What is Pinterest?
Pinterest is like an online pinboard. At home, you might have a cork board, magnetic whiteboards – whatever – and on that board, you “pin” things that catch your eye.
Some inspire you. Some amuse you. Some remind you of something. Some might be a clipping of a special price, or a new product or service that might help you.
Pinterest is the online version of your home pinboard. There are some unique advantages, especially for marketers.
The first is that people can and will “share” your pins if they find them useful and interesting. They will “repin” them, capturing from your board and sharing them on their board. Hey Presto! A whole new audience for your online business, product or service.
The second advantage is that people can buy right from Pinterest with “Buyable Pins”.
Recent research shows that 93% of Pinterest visitors use Pinterest to plan purchases. 87% of “Pinners” have purchased something because of Pinterest.
Even if you don’t have the Buyable Pin facility (currently only in the US) Pinterest remains an exciting way to spread the word about your online business.
People who come to an online store via Pinterest sharing are 10% more likely to buy. Pinterest referrals spend 70% more money that people referred from non-social channels.
You might think Facebook is the king or queen of online and social marketing. That depends. If you actually want to sell something, go to Pinterest. Pins drive more buying traffic than any other social traffi. Pins are referred overall about 3.5% of the time. That’s actually a lot. Facebook trails well behind at 0.15%. Even YouTube is only 1.05%.
The great majority of Pinterest users are women, up to 94% by some statistics. This means some topics immediately recommend themselves: fashion, design, recipes, home decor, hobbies and crafts. Also inspiration, education, holidays, travel and childens’ products.
Many of the women who are online use Pinterest, some suggest up to 43% of the women who go online use Pinterest regularly. They are predominantly urban, and range across all age groups. When surveyed, 81% said they trusted Pinterest, 73% Twitter and only 67% said they would trust a recommendation via Facebook.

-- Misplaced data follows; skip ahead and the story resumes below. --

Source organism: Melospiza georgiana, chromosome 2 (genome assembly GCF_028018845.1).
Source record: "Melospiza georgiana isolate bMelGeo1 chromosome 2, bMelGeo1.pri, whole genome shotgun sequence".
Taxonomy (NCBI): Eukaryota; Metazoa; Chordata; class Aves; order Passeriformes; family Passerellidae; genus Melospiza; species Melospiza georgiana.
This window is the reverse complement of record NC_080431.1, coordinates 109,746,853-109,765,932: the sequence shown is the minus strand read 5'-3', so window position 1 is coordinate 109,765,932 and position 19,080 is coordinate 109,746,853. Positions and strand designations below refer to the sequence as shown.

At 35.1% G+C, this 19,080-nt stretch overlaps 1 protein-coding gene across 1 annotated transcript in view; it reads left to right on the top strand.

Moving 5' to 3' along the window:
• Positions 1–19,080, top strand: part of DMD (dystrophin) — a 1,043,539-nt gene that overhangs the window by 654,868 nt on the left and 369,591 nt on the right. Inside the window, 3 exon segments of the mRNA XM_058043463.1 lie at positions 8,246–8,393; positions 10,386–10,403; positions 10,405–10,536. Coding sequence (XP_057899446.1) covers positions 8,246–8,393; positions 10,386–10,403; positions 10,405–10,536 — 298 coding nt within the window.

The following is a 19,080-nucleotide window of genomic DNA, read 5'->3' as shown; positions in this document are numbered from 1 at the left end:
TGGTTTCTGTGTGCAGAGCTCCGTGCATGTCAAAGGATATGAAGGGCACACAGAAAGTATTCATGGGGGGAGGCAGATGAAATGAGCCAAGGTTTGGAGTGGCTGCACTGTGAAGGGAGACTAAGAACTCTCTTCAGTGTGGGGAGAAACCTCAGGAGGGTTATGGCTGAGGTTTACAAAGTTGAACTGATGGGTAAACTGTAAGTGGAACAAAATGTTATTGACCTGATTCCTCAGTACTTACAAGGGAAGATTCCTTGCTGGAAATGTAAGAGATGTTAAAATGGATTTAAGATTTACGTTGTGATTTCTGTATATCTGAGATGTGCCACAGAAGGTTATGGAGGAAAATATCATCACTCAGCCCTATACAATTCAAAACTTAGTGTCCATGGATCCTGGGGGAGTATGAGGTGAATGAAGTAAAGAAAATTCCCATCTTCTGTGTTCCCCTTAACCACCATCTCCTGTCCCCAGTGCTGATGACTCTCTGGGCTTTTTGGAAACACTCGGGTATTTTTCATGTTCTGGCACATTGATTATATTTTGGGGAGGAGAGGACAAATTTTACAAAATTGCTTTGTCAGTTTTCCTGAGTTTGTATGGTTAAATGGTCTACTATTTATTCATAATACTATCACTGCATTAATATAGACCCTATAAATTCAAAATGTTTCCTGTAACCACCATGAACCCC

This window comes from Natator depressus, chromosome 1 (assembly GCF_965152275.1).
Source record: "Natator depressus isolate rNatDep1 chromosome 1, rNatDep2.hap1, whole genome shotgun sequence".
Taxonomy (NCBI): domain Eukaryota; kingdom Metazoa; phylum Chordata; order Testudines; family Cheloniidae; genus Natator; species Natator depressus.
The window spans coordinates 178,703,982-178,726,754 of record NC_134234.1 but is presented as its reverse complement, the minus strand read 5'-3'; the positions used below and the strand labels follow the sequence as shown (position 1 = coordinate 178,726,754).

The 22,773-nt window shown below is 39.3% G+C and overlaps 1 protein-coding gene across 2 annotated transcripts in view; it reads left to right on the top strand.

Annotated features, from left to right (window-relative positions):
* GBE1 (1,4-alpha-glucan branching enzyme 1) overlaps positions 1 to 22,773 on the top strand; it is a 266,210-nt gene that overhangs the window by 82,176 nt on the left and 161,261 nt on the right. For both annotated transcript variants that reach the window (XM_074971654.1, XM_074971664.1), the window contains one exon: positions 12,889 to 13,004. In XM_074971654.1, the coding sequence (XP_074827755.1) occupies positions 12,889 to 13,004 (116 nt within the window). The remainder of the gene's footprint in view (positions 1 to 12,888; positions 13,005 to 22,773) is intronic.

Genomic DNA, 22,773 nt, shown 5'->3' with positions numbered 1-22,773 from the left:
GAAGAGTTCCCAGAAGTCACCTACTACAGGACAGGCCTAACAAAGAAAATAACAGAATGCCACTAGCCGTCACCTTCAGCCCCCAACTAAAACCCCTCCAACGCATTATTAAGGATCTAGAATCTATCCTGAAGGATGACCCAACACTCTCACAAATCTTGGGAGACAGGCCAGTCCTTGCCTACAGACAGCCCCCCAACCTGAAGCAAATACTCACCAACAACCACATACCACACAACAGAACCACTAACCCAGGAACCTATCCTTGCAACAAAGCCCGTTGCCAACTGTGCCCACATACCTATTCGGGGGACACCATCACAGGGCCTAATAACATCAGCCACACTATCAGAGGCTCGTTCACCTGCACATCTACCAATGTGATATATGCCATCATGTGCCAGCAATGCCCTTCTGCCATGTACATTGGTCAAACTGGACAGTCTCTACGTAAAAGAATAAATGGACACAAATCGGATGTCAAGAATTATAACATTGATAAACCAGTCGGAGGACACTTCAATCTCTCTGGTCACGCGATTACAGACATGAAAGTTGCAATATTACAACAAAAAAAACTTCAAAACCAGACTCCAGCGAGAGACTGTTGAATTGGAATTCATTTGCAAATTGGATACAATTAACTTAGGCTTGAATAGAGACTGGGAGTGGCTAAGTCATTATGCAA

People spend a lot of time exploring Pinterest, much more than other social media sites. The average is 89 minutes on Pinterest. Compare that to 21 minutes on Twitter, or 17 minutes on, say, LinkedIn.
32% of Pinterest users have college degrees, and 64% have incomes over $50,000 per year. That’s a good buyer’s demographic, with lots of disposable income. 50% have children.
Pinterest is responsible for 17% of the money spent via social media. That’s a lot, considering it is a smaller site than Facebook or Twitter. People visiting Pinterest like to buy. They like to see actual prices of products and services. Pins with prices get 37% more likes than Pins without prices.
69% of online consumers who visited Pinterest found a product, service or recommendation which lead they to actually buy. That’s much higher than the equivalent Facebook statistic which is around 40%, and Pinterest visitors spent around twice as much as similar visitors to Facebook.
There are 10 times more “repins” on Pinterest via the “Pin It!” button, than those who “Tweet This” on Twitter.
Pinterest is the place to be for brand recognition. Pinterest is great at capturing new customers and keeping them. Look over the series of numbers above and think about ho well your online business could do with some Pinterest exposure.